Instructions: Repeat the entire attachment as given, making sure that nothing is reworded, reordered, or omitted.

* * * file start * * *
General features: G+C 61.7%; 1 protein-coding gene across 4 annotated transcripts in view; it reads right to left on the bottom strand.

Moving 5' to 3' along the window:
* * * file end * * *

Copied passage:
General features: G+C 61.7%; 1 protein-coding gene across 4 annotated transcripts in view; it reads right to left on the bottom strand.

Moving 5' to 3' along the window: